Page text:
Tony Ft. DJ Mykael V, Legacy, Selah The Corner, Rigz – Posse cut. Really sounds East Coast here. Dru starts off with some tenacity. Just really spittin’ and setting the tone for the song. So much room in this beat it feels like a diss track. Legacy (he’s really leveled up this year) tucking heat like Eric Spoelstra. Selah just floating on his verse. Rigz takes the baton beautifully and doesn’t miss a step. Insane bars on this one.

No Safe Ft. Not Klyde – I dig how all the samples work together. I never lock up my faith. Jesus all up in your face. “I feel like Jermaine O’Neal when he was a Pacer.” This flow is fantastic. Klyde changes the pace a little and the tone with the ad-libs gives our ears something else to latch onto.

So Easy Ft. Gabby Callwood – Smooth R&B vibes straight out of that. A change of pace. The samples and the transition into this one made the listening experience not as jolting as you’d imagine. A lot of intuitive hooks on this project.

Personal Ft. Quinten Coblentz – This melody at the top sounds similar to something we heard earlier. This beat slaps and I enjoy how it peels layers even as Dru changes up his steez a bit. This performance is terrific. This melody keeps me guessing at every turn. The production doesn’t just loop and drone on and on, it’s all so musical it works well. Now it’s a worship concert, honestly getting some Justin Bieber vibes.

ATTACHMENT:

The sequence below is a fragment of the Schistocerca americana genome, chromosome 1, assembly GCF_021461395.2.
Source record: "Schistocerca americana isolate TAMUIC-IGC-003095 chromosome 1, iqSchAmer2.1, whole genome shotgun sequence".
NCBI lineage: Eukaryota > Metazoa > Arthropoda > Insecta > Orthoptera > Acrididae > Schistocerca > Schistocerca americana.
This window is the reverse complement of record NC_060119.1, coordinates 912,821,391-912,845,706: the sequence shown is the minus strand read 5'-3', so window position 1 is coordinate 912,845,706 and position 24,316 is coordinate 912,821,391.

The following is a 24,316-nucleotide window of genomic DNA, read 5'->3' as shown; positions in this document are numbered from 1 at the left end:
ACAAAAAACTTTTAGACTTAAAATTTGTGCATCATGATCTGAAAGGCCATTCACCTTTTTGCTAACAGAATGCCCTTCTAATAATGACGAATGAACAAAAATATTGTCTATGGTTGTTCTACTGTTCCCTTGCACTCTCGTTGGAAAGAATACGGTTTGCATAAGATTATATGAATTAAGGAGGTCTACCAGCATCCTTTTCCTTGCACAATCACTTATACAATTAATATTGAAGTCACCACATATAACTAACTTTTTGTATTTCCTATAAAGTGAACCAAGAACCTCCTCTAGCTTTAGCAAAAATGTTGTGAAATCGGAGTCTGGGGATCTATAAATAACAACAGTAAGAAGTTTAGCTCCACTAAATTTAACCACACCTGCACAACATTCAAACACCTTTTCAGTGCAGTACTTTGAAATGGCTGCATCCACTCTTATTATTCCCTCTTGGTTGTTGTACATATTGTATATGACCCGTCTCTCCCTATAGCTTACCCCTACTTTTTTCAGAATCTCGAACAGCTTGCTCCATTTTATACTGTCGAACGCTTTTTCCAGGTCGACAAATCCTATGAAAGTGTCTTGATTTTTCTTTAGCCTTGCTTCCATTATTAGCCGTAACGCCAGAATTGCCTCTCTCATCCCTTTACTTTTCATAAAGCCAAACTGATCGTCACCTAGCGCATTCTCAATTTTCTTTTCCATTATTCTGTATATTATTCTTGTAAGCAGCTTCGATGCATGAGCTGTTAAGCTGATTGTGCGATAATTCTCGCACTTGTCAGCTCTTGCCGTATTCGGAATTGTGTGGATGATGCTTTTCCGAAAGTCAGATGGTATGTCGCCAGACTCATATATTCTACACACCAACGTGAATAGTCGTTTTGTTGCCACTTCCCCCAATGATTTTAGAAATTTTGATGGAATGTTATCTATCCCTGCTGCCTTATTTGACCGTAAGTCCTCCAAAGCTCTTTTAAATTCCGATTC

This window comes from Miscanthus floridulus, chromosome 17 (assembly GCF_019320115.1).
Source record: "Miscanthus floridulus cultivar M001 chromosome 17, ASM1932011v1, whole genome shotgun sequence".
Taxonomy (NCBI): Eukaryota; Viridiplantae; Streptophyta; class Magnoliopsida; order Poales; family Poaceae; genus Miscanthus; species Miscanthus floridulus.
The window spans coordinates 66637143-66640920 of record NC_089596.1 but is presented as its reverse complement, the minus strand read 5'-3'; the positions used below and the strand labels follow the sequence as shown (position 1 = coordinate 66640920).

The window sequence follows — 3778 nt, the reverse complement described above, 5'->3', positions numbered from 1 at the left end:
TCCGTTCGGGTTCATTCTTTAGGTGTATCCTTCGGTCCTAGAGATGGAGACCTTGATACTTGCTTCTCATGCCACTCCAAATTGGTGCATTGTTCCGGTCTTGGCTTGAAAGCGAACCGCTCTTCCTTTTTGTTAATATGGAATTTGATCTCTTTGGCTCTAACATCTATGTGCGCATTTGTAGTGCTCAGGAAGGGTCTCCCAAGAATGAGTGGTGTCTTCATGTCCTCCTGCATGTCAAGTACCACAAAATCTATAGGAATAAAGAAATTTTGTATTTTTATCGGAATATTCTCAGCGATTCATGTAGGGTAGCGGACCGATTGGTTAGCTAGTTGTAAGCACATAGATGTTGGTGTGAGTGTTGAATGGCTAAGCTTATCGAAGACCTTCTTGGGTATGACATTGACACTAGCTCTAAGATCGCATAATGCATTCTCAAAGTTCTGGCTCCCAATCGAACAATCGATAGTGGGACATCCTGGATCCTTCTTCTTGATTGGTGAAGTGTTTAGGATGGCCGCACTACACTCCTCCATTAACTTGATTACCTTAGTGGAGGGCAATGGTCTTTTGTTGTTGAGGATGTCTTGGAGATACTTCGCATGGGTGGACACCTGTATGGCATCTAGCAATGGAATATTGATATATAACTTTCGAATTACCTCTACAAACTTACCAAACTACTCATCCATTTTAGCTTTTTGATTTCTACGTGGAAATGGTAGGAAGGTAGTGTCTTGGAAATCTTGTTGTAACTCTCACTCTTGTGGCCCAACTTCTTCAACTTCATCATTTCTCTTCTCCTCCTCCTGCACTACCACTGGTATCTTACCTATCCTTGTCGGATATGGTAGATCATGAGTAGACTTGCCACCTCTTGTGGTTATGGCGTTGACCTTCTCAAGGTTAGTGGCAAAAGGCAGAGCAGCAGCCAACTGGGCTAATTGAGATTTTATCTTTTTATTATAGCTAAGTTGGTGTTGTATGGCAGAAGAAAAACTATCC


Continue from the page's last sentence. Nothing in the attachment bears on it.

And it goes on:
Victoria’s Interlude – I am dense. Sorry to be so slow on the uptake, but I just figured it out. Victoria = victory? I think the concept has been there all along but I really didn’t connect until this last song. Sindy is the temptation, the distractions from what we’re called to be. Victoria is the turning away and walking into a better life, the redemption.

Did It Again – Video game-like sample in the background. Big bass once more. It’s a celebration. “You shoulda seen what I was doing when he found me.” There’s so much emotion in that one line. I love how well he voices his experiences in a way that the listener can grab on.